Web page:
Arthur Chu: Jeopardy Champion Hated For His Unorthodox Strategy [Video]

Arthur Chu took Jeopardy by storm last week as the champion employed a strategy that has only been a few times in the games show’s history. The Broadview Heights resident went on a four day winning streak by bucking the trend of moving from top to bottom in the Jeopardy categories. Instead, Arthur Chu chose to use a method he calls “forrest bouncing,” where he jumps categories and starts with the high dollar answers first.

Fans were not so much upset by his winning, but rather his unorthodox style of play. Though he has not amassed anything extra spectacular in terms of winnings, like Ken Jennings, Jeopardy loyalists are offended by his gamesmanship. It has led many to call him “unsportmanlike,” an evil “villain”, and a “mad genius.”

He is not actually doing anything illegal in the grand scheme of things. He’s kind of like the guy you play board games with who always finds a loophole. You know he doesn’t cheat, but you can’t help be mad that he thought of it first. Chu learned his method by studying the winning ways of former Jeopardy champions Chuck Forrest and Keith Williams. Both used a strategy where they kept opponents guessing by skipping categories and going out of order.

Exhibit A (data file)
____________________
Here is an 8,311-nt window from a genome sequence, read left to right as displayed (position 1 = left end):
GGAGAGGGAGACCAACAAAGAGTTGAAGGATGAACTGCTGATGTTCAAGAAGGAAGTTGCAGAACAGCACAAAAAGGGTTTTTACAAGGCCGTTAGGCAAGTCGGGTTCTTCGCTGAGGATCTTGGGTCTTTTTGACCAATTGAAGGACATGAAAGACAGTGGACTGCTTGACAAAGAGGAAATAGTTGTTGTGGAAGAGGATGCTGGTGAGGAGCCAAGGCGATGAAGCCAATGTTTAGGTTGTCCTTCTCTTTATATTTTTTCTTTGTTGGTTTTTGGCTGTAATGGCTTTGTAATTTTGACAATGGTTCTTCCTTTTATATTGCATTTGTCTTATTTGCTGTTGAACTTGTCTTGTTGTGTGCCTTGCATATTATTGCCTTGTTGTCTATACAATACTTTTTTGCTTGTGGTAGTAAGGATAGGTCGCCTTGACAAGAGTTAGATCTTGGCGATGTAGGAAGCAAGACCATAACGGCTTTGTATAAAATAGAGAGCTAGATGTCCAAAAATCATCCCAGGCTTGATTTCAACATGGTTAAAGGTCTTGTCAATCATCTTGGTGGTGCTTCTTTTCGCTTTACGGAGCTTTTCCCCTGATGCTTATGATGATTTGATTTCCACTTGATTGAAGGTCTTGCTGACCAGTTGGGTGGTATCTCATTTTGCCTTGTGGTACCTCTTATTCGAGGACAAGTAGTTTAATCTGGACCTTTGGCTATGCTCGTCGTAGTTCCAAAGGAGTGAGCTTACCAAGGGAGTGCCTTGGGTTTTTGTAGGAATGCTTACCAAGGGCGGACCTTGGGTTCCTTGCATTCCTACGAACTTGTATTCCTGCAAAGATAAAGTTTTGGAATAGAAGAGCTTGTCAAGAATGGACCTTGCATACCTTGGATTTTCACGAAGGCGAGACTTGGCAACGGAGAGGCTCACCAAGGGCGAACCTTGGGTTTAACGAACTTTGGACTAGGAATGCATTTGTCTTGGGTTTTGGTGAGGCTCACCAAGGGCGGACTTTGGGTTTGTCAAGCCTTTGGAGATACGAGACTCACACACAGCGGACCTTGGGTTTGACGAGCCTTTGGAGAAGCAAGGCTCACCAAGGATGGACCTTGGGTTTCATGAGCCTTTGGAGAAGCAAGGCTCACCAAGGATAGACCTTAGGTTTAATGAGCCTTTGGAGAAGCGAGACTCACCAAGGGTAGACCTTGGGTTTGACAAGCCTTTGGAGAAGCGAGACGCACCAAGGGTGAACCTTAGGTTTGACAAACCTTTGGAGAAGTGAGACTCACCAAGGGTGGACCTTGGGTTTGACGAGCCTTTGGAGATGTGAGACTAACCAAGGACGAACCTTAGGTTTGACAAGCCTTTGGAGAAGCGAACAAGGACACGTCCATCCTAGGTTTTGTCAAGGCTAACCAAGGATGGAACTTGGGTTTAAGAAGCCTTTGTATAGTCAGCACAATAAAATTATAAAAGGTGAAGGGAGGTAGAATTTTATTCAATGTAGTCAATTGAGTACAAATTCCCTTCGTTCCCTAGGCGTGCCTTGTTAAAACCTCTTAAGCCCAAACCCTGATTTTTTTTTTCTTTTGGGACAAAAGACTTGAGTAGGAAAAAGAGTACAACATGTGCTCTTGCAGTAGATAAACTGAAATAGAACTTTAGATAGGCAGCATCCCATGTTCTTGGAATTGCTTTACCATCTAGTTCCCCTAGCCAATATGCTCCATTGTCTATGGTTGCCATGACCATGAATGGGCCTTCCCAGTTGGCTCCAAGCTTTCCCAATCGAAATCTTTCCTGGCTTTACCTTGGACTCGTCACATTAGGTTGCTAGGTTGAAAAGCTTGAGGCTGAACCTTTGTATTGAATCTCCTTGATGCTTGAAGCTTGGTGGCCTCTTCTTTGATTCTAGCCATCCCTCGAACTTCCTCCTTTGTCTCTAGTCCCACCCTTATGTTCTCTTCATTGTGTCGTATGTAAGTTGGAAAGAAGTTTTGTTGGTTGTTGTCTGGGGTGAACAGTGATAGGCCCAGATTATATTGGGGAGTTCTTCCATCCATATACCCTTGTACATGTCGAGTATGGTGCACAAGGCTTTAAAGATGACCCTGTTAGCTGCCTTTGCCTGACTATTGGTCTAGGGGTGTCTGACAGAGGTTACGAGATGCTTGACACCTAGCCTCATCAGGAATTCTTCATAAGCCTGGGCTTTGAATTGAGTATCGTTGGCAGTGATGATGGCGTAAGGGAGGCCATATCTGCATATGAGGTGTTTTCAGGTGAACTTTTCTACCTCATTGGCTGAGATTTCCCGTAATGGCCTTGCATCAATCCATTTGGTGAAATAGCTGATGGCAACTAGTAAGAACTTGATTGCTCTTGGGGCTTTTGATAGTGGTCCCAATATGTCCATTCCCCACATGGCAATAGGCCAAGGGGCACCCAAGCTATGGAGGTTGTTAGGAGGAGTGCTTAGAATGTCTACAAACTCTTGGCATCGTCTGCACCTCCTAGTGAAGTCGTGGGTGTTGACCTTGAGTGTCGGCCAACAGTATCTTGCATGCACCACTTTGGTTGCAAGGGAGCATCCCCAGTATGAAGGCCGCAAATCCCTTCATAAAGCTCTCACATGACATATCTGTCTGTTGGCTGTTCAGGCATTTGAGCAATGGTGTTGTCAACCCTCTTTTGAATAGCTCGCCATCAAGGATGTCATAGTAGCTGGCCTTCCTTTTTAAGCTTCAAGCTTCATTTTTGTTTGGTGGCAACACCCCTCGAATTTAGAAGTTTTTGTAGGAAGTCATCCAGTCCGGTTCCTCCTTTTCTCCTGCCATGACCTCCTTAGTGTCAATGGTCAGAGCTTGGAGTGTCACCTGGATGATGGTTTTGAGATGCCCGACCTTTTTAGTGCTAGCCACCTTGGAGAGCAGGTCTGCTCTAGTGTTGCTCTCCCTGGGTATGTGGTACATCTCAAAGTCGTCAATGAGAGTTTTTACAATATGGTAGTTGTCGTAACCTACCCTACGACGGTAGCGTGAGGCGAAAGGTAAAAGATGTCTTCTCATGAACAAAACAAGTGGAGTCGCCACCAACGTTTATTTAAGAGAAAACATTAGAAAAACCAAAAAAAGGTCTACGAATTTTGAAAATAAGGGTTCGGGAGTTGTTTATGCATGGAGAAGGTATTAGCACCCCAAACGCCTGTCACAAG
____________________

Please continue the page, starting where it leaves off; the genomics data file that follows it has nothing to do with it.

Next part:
Chu, 30, also annoys fans by being very quick with the buzzer and talking over Alex Trebek. Trebek has so far found the performances quite entertaining, even quipping that he can’t keep up with the champ. From a viewership standpoint, it makes it very difficult to follow along as the audience can’t get used to a category. But Chu says he isn’t being paid to please the audience. He’s getting paid to win. And besides, the largely irrelevant game show is getting publicity again.

ICYMI: Alex Trebek raps an entire category and it is TV gold.

As Jeopardy brings back the popular “Battle of the Decades” for most of the month of January, haters and fans alike will have to wait until February 24 to see the mad genius. Arthur Chu will be ready to come back and show how he believes strategy can trump knowledge.